Mr ALBANESE (Grayndler) (19:49): Last weekend I attended the New South Wales ALP Country Labor conference, and I drove along the Pacific Highway from Port Macquarie to Foster, a beautiful part of the world. I had the opportunity to drive on the legacy of the investment made by the former Labor government in duplicating the Pacific Highway after years of inaction by the previous Howard government. We invested some $7.6 billion in the project over six years, compared with $1.3 billion by the Howard government over 12 years.
My journey was a stark reminder of the ineffectiveness of the National Party. According to the last census, the electorate of Lyne, which includes Foster, has the second lowest average income in the country. Just to its north is Cowper, the sixth poorest electorate in the country. One electorate further on is Page, the fifth poorest electorate in the country. It’s no coincidence that these are seats that have been taken for granted by the National Party. The fact is that they need better representation. The National Party currently have no plan for regional economic development.
Regional Australia does need a serious economic development plan, and Labor has one. It starts with an increase in infrastructure investment to end the years of coalition cuts. According to the independent Parliamentary Budget Office, if we stick with those opposite, federal infrastructure investment expressed as a percentage of GDP will halve from 0.4 to 0.2 per cent over the coming decade. Much of the focus of a Labor government would be investment in public transport in capital cities, but we must also address regional economic development. The nation must confront traffic congestion in those capital cities, but one of the ways we can do that is by encouraging the growth in our regional cities. Regional Australia has an important role to play. As well as improving transport in the capitals, Labor wants to empower regional centres so they prosper, so they can absorb some of the intense pressure of national population growth. The fact is that many Australians, including some of those newer to this country, are open to living in regional Australia if they can find jobs there. That’s why we invested in the NBN in regional Australia: to take away the tyranny of distance and to change it from a disadvantage to a comparative advantage for business to be located in regional centres which have lower overheads than businesses located in the CBDs of our capital cities.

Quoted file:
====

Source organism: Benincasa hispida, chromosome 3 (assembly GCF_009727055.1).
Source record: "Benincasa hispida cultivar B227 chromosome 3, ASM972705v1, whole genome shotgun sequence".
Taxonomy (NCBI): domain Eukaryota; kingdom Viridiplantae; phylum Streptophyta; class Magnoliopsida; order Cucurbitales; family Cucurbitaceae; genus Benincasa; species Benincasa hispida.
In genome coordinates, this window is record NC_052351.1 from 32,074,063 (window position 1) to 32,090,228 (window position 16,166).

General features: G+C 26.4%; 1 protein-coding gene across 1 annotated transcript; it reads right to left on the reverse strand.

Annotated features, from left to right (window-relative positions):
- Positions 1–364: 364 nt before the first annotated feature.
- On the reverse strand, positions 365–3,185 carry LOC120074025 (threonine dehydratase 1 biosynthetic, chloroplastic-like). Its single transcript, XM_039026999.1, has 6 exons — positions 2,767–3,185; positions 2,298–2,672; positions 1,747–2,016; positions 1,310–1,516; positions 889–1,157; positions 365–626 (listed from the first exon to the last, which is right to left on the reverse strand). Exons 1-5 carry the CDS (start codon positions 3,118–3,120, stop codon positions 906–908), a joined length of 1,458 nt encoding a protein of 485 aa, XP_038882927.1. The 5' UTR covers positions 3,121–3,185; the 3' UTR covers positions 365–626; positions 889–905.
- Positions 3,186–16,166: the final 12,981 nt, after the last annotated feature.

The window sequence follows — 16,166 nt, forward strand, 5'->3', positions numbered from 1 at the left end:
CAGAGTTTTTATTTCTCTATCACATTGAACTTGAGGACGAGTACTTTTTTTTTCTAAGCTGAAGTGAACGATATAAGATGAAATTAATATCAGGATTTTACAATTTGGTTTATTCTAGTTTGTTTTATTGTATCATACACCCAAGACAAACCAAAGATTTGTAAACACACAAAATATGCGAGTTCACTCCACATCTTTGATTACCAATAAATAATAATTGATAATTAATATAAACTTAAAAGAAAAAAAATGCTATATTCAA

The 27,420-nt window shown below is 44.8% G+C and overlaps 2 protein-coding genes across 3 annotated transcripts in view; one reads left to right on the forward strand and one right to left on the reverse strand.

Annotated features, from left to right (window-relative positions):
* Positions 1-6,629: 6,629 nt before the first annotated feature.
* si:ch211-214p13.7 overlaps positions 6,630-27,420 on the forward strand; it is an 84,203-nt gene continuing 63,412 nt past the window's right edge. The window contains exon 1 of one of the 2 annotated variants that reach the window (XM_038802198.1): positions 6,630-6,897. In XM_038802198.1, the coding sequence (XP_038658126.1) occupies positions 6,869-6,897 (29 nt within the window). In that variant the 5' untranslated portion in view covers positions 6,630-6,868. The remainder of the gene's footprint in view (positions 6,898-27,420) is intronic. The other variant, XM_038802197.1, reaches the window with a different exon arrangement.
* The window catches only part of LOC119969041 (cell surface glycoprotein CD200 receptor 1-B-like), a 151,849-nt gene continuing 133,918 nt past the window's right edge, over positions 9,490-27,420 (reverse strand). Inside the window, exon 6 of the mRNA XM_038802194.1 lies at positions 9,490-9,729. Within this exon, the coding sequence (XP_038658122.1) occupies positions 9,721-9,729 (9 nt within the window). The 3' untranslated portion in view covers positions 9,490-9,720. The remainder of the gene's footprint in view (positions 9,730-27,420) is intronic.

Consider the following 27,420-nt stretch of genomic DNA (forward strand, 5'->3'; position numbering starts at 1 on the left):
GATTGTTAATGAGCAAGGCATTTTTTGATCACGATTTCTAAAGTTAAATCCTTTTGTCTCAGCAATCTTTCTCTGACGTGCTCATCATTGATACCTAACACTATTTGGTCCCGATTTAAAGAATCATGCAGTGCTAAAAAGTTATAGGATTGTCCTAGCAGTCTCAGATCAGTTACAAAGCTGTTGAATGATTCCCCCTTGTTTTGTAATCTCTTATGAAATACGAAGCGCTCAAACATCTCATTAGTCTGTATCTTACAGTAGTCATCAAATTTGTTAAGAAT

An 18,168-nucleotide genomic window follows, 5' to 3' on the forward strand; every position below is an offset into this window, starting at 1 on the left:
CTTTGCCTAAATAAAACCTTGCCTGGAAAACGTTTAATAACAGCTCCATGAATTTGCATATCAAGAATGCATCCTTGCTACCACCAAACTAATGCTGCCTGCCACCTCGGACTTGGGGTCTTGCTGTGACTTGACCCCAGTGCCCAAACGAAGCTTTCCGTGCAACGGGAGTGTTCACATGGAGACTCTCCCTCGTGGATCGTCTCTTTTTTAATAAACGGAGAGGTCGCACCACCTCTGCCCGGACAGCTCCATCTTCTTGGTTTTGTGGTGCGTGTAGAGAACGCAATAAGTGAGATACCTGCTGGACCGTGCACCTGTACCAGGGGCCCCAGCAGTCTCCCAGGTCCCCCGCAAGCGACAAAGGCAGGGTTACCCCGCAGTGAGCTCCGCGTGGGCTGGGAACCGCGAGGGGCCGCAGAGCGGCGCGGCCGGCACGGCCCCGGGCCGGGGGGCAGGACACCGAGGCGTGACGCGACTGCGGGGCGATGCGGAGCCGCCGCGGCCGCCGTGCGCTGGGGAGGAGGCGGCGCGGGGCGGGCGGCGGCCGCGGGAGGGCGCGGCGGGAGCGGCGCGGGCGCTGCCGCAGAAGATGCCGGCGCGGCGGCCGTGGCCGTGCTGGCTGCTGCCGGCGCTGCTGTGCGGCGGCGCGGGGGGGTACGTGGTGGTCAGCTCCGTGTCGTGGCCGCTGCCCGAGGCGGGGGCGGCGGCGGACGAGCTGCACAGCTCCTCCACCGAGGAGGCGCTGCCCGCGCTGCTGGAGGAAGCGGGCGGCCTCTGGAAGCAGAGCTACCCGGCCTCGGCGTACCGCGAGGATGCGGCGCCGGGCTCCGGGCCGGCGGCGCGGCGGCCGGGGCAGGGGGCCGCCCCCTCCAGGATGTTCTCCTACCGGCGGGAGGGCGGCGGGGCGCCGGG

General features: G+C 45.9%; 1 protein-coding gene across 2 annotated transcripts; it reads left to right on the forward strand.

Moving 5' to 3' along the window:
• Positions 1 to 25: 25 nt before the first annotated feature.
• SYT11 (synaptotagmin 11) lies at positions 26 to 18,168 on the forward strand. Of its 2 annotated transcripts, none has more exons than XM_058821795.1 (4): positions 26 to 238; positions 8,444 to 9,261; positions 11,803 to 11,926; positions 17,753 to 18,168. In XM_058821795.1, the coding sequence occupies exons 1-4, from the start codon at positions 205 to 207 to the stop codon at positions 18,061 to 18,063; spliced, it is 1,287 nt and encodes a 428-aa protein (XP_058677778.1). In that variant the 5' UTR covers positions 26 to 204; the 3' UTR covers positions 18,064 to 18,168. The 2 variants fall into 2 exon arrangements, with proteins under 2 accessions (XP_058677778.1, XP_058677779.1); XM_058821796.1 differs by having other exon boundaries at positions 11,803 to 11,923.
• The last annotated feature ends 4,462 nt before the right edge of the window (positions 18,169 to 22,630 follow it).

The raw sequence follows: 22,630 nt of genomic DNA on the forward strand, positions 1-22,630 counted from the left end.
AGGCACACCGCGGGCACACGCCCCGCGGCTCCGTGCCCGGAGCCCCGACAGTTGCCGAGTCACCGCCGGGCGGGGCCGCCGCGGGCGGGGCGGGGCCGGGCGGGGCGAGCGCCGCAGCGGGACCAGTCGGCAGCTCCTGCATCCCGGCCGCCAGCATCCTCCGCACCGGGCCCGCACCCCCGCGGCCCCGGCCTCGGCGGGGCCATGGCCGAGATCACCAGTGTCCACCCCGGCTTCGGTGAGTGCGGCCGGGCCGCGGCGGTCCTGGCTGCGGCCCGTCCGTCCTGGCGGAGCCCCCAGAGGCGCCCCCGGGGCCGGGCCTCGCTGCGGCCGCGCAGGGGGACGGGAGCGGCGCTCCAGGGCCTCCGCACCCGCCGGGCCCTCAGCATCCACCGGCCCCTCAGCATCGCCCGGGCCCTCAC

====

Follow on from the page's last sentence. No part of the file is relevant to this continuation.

Labor will also target regional jobs growth through infrastructure investment and via our city partnerships program. We want to work with councils, state governments, the private sector and regional development organisations to craft transformative economic development strategies appropriate to individual communities. What are the relative comparative advantages that particular regions can bring to provide the support of government to make sure that that growth in jobs happens?
We also want to improve road and rail links between capital cities and regional centres. For example, the high-speed rail link between Brisbane and Melbourne via Sydney and Canberra will see a city such as the one we’re in now, Canberra, or Newcastle being well under an hour from the CBD of Sydney. What that will do is improve the livability of those regional cities, but it will also improve the economic opportunity for businesses to be located there. In the same way, quicker access to Melbourne would drive increased jobs growth in cities like Ballarat and Bendigo.
Of course, regional Australia also requires, as my colleague the member for Whitlam has been relentlessly campaigning for, 21st century fibre based broadband. That is so important to providing opportunity, yet those opposite are happy for the people they represent in this parliament to struggle along with 19th century copper technology. Talk about a lack of ambition!
The fact is it will take a Labor government to energise regional Australia. We understand that regional Australians are hurting at the moment. They’re hurting due to the drought but also due to a lack of political support, in many cases, from those very people who they send to represent them in this House.
Question agreed to.
House adjourned at 19:54